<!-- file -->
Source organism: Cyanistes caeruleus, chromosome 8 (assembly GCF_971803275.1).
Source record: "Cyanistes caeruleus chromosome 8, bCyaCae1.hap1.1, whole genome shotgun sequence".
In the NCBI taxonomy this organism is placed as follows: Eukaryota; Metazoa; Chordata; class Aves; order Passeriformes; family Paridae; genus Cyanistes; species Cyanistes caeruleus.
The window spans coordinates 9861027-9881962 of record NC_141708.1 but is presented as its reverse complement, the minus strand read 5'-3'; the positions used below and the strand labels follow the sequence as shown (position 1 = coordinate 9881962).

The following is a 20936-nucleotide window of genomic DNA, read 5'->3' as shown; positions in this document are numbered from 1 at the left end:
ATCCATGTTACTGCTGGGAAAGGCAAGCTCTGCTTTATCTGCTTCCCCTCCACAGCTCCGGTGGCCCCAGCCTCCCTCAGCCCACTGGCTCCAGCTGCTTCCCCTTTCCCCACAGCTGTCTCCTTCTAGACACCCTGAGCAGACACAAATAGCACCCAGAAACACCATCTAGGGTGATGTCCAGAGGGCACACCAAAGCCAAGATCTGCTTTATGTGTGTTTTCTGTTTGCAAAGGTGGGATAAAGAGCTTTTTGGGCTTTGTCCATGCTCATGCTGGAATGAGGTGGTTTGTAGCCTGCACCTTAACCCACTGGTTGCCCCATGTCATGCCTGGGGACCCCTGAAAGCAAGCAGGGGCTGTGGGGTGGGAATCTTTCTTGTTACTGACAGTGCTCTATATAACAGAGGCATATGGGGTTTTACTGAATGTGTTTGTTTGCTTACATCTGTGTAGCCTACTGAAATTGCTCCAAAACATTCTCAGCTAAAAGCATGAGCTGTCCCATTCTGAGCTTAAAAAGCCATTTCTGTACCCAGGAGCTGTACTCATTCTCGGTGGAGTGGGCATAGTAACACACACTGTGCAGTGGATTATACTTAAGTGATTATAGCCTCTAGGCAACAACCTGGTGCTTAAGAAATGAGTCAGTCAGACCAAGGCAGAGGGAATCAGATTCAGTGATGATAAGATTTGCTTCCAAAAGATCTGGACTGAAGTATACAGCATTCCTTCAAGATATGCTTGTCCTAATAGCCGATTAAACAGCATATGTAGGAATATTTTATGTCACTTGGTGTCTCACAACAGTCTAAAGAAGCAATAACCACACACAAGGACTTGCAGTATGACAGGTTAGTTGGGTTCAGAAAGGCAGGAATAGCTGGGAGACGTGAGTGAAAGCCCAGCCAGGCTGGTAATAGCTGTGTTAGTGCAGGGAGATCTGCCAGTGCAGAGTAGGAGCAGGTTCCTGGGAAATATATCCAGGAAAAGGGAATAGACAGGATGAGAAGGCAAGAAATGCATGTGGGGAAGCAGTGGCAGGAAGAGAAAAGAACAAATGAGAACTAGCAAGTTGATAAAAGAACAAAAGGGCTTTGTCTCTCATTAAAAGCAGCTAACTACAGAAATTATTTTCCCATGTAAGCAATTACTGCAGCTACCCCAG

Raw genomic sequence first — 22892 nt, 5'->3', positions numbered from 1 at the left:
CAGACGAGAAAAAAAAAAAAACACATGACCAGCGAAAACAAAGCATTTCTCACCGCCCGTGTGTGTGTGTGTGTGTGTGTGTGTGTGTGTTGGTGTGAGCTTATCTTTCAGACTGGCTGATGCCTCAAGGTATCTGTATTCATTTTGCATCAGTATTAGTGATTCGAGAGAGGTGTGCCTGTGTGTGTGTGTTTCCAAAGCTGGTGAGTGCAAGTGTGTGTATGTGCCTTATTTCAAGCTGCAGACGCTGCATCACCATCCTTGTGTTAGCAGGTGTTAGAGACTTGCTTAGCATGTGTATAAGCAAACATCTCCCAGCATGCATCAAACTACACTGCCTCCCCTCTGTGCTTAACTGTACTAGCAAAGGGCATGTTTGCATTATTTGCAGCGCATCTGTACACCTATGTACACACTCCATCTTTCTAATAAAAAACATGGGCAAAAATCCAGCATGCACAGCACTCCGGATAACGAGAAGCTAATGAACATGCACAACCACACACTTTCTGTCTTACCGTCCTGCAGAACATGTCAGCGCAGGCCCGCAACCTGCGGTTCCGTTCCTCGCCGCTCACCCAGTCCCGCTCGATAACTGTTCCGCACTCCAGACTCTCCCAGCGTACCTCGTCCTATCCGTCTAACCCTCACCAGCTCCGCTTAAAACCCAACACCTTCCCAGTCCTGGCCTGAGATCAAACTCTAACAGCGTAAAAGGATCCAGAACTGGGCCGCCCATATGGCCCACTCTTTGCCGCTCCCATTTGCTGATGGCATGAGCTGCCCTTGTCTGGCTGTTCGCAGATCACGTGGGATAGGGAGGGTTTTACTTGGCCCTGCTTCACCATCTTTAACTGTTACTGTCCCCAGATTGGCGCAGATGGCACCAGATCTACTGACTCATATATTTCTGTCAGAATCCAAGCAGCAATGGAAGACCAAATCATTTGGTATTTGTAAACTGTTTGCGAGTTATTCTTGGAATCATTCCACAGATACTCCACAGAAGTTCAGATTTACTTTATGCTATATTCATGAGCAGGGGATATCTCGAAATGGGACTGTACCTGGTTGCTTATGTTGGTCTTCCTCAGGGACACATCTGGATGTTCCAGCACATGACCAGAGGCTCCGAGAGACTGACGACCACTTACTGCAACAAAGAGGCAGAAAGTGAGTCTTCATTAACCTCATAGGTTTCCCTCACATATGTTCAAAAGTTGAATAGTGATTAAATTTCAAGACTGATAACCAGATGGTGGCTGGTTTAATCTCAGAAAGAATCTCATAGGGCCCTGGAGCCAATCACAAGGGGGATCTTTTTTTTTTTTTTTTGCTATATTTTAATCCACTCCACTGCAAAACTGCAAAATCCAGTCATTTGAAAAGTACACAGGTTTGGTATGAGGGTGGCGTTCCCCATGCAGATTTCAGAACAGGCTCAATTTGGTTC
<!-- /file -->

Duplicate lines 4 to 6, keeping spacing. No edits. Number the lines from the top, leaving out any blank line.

The window spans coordinates 9861027-9881962 of record NC_141708.1 but is presented as its reverse complement, the minus strand read 5'-3'; the positions used below and the strand labels follow the sequence as shown (position 1 = coordinate 9881962).

The following is a 20936-nucleotide window of genomic DNA, read 5'->3' as shown; positions in this document are numbered from 1 at the left end:
ATCCATGTTACTGCTGGGAAAGGCAAGCTCTGCTTTATCTGCTTCCCCTCCACAGCTCCGGTGGCCCCAGCCTCCCTCAGCCCACTGGCTCCAGCTGCTTCCCCTTTCCCCACAGCTGTCTCCTTCTAGACACCCTGAGCAGACACAAATAGCACCCAGAAACACCATCTAGGGTGATGTCCAGAGGGCACACCAAAGCCAAGATCTGCTTTATGTGTGTTTTCTGTTTGCAAAGGTGGGATAAAGAGCTTTTTGGGCTTTGTCCATGCTCATGCTGGAATGAGGTGGTTTGTAGCCTGCACCTTAACCCACTGGTTGCCCCATGTCATGCCTGGGGACCCCTGAAAGCAAGCAGGGGCTGTGGGGTGGGAATCTTTCTTGTTACTGACAGTGCTCTATATAACAGAGGCATATGGGGTTTTACTGAATGTGTTTGTTTGCTTACATCTGTGTAGCCTACTGAAATTGCTCCAAAACATTCTCAGCTAAAAGCATGAGCTGTCCCATTCTGAGCTTAAAAAGCCATTTCTGTACCCAGGAGCTGTACTCATTCTCGGTGGAGTGGGCATAGTAACACACACTGTGCAGTGGATTATACTTAAGTGATTATAGCCTCTAGGCAACAACCTGGTGCTTAAGAAATGAGTCAGTCAGACCAAGGCAGAGGGAATCAGATTCAGTGATGATAAGATTTGCTTCCAAAAGATCTGGACTGAAGTATACAGCATTCCTTCAAGATATGCTTGTCCTAATAGCCGATTAAACAGCATATGTAGGAATATTTTATGTCACTTGGTGTCTCACAACAGTCTAAAGAAGCAATAACCACACACAAGGACTTGCAGTATGACAGGTTAGTTGGGTTCAGAAAGGCAGGAATAGCTGGGAGACGTGAGTGAAAGCCCAGCCAGGCTGGTAATAGCTGTGTTAGTGCAGGGAGATCTGCCAGTGCAGAGTAGGAGCAGGTTCCTGGGAAATATATCCAGGAAAAGGGAATAGACAGGATGAGAAGGCAAGAAATGCATGTGGGGAAGCAGTGGCAGGAAGAGAAAAGAACAAATGAGAACTAGCAAGTTGATAAAAGAACAAAAGGGCTTTGTCTCTCATTAAAAGCAGCTAACTACAGAAATTATTTTCCCATGTAAGCAATTACTGCAGCTACCCCAG